It’s Not About the Statue: What Penn State Should Tear Down
At the Wall Street Journal:
In the days since the release of the Freeh Report—Penn State’s own investigation of its child sex abuse scandal, helmed by a former FBI director, Louis J. Freeh, which found that top university officials, among them the late football coach Joe Paterno, “failed to protect against a child sexual predator harming children for over a decade”—there’s been a rush to redress a horrible offense with a symbolic act, removing a seven-foot statue of Paterno outside the school’s football stadium.
Tear it down. Or don’t tear it down. This weekend, ESPN’s Don Van Natta, Jr. reported that university trustees planned to keep the Paterno statue up outside Beaver Stadium, at least for now. Maybe it comes down later. Maybe not.
Either way, the satisfaction will be cosmetic.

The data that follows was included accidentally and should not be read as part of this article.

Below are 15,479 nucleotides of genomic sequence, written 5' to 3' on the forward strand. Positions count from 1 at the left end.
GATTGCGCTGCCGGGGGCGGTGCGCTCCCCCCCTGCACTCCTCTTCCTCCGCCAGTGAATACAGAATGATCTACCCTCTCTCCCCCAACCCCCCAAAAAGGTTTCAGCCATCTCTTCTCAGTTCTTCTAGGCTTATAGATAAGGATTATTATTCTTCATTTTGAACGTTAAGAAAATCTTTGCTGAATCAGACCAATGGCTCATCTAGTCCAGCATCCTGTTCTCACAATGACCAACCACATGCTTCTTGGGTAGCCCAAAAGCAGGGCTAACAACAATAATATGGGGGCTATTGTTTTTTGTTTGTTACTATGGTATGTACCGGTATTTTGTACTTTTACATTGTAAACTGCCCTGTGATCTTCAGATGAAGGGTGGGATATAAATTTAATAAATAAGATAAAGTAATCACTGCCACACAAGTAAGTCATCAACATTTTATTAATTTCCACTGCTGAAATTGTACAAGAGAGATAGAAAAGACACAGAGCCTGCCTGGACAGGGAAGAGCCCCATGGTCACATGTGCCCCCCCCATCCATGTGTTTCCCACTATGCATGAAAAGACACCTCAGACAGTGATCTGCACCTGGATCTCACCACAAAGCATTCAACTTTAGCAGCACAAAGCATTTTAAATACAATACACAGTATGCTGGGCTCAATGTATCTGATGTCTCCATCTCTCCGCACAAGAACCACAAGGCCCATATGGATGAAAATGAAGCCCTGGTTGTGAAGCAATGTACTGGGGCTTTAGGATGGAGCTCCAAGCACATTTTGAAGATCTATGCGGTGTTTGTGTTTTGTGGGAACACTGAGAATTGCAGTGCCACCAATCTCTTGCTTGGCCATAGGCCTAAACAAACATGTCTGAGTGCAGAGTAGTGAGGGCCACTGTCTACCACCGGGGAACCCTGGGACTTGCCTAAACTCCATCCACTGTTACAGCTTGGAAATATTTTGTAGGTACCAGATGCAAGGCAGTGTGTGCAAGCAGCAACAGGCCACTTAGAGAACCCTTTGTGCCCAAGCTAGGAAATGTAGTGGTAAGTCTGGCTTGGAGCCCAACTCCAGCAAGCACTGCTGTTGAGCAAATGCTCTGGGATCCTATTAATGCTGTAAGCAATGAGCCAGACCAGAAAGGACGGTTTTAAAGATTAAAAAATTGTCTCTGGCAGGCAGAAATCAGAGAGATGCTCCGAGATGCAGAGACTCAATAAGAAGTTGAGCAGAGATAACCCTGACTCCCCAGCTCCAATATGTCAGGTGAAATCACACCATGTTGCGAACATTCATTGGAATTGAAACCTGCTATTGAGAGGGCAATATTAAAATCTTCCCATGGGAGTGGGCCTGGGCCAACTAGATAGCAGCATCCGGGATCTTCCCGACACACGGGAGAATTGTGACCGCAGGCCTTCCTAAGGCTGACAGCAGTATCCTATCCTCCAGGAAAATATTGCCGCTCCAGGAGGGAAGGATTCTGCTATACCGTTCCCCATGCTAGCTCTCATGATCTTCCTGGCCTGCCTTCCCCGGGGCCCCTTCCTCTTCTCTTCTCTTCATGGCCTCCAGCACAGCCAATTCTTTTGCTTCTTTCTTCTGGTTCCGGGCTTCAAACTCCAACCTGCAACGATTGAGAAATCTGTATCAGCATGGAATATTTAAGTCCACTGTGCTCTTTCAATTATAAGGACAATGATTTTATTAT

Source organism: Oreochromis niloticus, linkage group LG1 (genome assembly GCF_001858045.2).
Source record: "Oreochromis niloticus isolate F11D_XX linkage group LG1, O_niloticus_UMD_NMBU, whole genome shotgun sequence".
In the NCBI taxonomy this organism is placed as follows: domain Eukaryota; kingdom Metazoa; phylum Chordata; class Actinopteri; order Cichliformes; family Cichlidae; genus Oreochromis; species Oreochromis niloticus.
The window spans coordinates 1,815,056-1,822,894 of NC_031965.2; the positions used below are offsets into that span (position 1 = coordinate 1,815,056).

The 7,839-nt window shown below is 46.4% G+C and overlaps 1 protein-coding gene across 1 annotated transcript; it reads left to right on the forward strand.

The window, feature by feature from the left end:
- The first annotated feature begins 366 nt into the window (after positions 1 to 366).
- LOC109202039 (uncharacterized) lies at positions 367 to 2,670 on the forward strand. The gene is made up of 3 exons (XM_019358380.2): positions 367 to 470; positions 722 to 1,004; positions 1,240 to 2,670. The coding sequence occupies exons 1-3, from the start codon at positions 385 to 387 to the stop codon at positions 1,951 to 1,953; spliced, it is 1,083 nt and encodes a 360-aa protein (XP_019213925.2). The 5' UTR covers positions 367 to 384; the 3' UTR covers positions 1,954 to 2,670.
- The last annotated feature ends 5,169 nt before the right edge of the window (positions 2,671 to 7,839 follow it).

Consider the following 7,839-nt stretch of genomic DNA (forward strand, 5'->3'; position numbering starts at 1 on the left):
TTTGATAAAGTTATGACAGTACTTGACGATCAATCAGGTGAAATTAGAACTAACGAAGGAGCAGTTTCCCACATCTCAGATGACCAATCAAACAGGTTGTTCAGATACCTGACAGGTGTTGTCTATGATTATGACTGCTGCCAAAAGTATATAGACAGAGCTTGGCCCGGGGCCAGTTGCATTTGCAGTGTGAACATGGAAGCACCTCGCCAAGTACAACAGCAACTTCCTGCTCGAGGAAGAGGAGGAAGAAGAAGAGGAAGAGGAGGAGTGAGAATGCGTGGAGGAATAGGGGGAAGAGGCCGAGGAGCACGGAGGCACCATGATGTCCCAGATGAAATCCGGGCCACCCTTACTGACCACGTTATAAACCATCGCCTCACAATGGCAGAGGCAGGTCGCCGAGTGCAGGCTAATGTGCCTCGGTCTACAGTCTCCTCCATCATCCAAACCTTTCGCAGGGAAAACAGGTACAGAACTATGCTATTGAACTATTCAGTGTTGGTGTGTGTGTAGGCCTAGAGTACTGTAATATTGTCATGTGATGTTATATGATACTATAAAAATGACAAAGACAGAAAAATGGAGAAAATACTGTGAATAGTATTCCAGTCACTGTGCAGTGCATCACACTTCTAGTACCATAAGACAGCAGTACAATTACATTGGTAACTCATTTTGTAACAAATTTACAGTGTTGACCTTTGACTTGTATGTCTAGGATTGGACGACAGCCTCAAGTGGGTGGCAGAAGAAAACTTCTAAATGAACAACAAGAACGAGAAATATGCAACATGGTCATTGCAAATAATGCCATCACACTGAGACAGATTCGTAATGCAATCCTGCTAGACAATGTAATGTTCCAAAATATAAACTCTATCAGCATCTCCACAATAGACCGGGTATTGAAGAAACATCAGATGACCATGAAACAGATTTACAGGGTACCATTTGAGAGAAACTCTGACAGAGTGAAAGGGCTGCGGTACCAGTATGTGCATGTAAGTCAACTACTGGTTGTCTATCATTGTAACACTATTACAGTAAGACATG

Better to bicker over bronze than look into the soul of a scandal—what created a climate on campus in which principles were suspended, leaders declined to lead, and more victims suffered. So much easier to focus tightly on a sculpture than to zoom out and consider the full canvas.
Because the full canvas is wider than a coach or a handful of officials or even Penn State. It’s an athletic culture gone sick, as college sports has grown into a multibillion-dollar business, distorting standards that bind together healthy societies, and pushing imperfect people atop pedestals.
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